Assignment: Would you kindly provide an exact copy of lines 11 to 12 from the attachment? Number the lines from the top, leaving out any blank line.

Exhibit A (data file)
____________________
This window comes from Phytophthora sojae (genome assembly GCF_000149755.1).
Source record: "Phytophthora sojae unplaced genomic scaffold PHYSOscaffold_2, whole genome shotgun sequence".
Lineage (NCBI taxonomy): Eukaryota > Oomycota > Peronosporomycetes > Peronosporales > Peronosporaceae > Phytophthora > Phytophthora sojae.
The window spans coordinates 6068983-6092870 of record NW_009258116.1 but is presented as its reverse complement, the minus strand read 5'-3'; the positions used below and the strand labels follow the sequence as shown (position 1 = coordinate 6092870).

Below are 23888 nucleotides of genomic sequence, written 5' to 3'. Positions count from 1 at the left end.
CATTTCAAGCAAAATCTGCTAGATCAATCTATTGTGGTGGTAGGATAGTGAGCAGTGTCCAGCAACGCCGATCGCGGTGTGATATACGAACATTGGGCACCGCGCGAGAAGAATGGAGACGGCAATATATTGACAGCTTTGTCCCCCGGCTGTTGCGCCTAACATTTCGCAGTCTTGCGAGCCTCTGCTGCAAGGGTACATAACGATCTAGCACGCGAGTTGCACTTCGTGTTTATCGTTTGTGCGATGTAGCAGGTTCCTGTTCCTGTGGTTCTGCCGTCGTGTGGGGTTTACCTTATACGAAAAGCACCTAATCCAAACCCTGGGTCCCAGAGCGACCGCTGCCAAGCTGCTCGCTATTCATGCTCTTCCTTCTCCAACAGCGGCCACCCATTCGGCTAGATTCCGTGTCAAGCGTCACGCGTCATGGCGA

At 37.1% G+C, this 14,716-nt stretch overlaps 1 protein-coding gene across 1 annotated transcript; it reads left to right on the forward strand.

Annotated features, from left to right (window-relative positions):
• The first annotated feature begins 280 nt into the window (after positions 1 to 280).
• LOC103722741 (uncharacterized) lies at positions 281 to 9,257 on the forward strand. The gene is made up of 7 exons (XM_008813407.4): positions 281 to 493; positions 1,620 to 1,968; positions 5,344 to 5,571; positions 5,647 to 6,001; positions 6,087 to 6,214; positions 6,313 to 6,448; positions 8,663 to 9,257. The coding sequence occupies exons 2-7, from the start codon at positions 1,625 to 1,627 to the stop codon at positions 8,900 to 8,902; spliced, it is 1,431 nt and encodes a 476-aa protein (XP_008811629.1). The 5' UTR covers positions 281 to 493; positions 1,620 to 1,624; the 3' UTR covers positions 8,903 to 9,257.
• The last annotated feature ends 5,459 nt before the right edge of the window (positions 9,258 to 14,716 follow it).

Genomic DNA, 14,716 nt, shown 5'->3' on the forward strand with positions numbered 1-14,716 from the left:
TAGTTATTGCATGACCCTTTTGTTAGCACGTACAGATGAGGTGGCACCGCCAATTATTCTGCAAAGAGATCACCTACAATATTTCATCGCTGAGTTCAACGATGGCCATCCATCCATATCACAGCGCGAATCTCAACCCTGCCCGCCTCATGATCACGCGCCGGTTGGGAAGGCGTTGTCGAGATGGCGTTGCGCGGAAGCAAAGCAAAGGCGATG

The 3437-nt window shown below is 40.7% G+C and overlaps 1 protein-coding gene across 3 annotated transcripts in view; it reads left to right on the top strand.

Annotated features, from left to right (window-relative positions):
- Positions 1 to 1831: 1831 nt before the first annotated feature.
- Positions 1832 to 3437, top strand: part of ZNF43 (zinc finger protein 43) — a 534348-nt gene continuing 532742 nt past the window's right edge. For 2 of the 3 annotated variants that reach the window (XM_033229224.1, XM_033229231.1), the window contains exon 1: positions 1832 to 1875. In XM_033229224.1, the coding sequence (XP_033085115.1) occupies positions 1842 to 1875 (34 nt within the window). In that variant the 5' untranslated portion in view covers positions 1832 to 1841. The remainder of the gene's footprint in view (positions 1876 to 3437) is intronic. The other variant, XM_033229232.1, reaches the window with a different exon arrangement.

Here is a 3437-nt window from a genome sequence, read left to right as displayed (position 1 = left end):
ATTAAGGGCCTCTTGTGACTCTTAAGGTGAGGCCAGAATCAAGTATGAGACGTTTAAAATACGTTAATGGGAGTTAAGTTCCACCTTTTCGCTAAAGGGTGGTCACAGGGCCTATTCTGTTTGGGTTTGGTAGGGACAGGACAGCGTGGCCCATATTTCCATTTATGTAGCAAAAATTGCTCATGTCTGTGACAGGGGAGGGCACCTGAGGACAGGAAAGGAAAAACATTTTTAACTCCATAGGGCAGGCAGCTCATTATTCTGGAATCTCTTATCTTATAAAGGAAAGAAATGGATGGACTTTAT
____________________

• The last annotated feature ends 5,459 nt before the right edge of the window (positions 9,258 to 14,716 follow it).

Genomic DNA, 14,716 nt, shown 5'->3' on the forward strand with positions numbered 1-14,716 from the left: